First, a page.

GLASGOW coach Sean Lineen admitted going through a cocktail of emotions after watching his side’s rollercoaster display in Galway. However he insisted the omens are positive as he bids to guide the Warriors to a place in the Pro12 play-off phase.
Lineen said: “The last time we drew over here we finished in the top four – so maybe the signs are good for us.”
It could have been so much better for the visitors, who were pegged back by the last kick of a desperately disjointed contest. And whistle-happy referee Peter Allan ought to accept a large portion of blame for the lack of fluid rugby.
He certainly did not dispel the widely held belief that Scottish officials sometimes appear to bend over backwards in an effort to show they do not give the benefit of 50-50 verdicts to Scottish teams.
Lineen added: “It was a game we should have won. Once again, the effort and intensity were first class, but we made some poor decisions at crucial times – silly things that ultimately cost us two big points. We need to learn to play with better discipline and better smartness.
“We’re showing fantastic defence and commitment, but if we are going to reach the play-offs we need to be better. We are still in control of our own destiny, but this makes it that little bit harder. Our belief is high, but we need to transfer that on to the paddock in terms of patience and maturity.
“The team effort is outstanding, but there are key individuals who need to learn and we will do that.”
The Warriors had indeed been on course to claim their first win in the west of Ireland for half a decade, thanks to a penalty by substitute Duncan Weir. But Connacht snatched a share of the spoils thanks to their last in a series of questionable penalty awards.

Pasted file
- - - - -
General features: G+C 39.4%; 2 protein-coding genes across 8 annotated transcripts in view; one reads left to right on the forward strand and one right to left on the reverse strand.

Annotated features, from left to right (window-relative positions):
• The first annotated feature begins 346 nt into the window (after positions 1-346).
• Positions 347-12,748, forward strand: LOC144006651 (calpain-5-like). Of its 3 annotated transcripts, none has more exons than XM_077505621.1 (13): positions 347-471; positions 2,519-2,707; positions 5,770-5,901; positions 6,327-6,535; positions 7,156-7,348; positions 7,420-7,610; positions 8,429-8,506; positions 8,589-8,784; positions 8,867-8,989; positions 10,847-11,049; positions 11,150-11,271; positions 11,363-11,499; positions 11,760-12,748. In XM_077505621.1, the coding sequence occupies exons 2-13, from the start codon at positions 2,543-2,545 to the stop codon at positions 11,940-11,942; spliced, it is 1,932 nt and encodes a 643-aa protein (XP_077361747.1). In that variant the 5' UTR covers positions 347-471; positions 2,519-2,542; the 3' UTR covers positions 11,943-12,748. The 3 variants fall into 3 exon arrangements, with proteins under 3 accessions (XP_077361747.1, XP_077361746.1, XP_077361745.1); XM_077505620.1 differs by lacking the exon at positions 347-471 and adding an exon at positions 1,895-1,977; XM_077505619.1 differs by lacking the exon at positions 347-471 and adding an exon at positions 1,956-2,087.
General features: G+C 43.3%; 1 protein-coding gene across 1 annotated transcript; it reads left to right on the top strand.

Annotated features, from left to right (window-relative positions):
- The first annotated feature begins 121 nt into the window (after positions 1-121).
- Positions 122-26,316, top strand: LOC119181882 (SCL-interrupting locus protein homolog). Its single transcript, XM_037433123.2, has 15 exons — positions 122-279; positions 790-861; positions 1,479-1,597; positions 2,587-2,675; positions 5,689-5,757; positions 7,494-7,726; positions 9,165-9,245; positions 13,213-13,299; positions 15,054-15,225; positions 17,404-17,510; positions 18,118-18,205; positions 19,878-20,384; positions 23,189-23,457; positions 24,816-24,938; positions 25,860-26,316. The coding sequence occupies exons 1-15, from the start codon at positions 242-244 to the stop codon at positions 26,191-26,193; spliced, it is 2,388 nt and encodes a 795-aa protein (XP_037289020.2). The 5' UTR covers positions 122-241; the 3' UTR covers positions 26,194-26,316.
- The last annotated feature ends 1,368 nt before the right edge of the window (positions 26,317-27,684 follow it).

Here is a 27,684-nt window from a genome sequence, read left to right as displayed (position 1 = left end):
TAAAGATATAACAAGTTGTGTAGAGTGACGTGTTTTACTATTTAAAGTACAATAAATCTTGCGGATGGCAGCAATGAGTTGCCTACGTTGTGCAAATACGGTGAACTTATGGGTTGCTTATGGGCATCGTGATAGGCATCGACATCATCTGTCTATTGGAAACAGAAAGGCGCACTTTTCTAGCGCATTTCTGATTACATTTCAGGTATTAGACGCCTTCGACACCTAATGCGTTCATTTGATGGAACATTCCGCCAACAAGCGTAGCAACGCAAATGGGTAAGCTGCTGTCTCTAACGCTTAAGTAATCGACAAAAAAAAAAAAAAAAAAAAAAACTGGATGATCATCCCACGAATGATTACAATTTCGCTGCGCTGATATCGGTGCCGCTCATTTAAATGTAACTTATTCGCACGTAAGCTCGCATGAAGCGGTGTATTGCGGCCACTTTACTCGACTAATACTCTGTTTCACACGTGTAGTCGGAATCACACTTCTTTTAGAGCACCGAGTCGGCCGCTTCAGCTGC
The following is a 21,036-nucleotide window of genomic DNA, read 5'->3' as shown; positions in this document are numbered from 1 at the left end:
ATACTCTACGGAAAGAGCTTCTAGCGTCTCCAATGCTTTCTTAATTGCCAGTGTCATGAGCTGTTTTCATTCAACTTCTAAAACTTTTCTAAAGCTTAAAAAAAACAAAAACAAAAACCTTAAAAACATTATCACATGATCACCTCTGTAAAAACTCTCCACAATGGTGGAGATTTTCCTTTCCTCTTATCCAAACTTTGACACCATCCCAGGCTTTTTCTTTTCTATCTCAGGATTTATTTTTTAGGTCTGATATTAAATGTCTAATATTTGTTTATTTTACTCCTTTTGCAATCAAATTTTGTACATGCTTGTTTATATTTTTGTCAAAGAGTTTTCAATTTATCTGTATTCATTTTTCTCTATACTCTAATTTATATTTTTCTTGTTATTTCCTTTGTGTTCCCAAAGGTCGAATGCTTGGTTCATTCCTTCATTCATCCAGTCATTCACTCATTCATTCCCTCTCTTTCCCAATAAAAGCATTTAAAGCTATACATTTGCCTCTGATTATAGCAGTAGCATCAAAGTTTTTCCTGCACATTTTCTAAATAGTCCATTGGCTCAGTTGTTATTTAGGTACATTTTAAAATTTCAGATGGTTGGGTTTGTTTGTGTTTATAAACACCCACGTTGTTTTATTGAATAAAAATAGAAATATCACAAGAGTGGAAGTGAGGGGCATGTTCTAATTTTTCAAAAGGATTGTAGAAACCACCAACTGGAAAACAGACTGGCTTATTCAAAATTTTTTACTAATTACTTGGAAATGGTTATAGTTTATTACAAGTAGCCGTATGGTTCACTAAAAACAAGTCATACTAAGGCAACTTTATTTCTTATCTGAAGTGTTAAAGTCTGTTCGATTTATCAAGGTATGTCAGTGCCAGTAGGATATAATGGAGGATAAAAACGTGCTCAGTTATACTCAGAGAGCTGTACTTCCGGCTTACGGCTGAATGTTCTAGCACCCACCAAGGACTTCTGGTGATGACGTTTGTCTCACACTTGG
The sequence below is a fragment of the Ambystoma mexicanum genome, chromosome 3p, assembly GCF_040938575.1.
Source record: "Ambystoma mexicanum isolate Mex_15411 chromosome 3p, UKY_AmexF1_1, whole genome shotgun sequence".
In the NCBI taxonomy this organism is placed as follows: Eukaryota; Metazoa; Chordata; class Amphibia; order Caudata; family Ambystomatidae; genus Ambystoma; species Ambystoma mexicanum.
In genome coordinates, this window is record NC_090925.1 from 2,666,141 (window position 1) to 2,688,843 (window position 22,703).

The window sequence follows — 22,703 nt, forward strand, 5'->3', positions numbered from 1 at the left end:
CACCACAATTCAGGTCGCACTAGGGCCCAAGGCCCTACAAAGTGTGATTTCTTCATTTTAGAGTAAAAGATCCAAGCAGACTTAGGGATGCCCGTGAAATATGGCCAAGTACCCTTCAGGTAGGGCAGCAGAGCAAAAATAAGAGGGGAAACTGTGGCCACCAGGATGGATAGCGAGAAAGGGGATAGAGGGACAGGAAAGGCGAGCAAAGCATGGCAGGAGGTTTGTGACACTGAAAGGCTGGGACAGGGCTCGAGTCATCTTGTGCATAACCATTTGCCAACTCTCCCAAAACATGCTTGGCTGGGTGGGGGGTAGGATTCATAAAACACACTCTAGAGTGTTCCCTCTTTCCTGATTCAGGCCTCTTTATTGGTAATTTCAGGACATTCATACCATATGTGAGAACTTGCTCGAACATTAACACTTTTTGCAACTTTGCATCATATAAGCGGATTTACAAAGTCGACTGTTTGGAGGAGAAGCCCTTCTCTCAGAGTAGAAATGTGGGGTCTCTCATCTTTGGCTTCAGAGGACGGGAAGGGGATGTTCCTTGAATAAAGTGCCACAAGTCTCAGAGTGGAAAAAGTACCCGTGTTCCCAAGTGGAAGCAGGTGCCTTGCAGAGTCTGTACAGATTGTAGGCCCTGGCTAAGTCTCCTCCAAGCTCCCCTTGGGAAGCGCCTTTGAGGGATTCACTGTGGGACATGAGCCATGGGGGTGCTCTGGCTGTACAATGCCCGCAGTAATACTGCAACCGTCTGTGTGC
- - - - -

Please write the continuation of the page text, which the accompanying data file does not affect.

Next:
The opening exchanges were jittery and disjointed, with both sides making mistakes galore. But, after soaking up heavy pressure, Glasgow created their first potent attack thanks to a superb chip by David Lemi. And they almost cashed in from close range when Tommy Seymour charged down a home clearance kick.
Warriors kept up the momentum with Seymour almost going over in the wake of a perfectly weighted Henry Pyrgos lob.
Connacht broke back upfield and the visitors enjoyed a let-off when Niall O’Connor was short with his second pot at goal of the evening. Then came the moment the Glasgow fans were craving as prop Jon Welsh ploughed over to claim the lead.
The pack kept their patience in the shadow of the posts and, when a half-gap opened up, Welsh hurtled ten metres to the line, giving Ruaridh Jackson a simple conversion.
The home troops rallied in the build-up to the break and O’Connor repaired some of the damage with a stoppage-time penalty. His strike was a confidence boost for the province and they took control in terms of possession and territory after the restart. But gradually the Warriors got back into the contest and Jackson was handed a penalty chance 40 metres out, which he thumped over from a tricky angle to restore the advantage.
Glasgow then suffered a series of major setbacks as the contest was burst wide open. First up, Seymour was yellow carded for deliberate offside, then winger Tiernan O’Halloran slithered over for a Connacht try after latching on to a cross kick from O’Connor, who followed up with the levelling conversion.
But Weir eased the nerves with his pinpoint strike – only for O’Connor to equalise again ten seconds from time.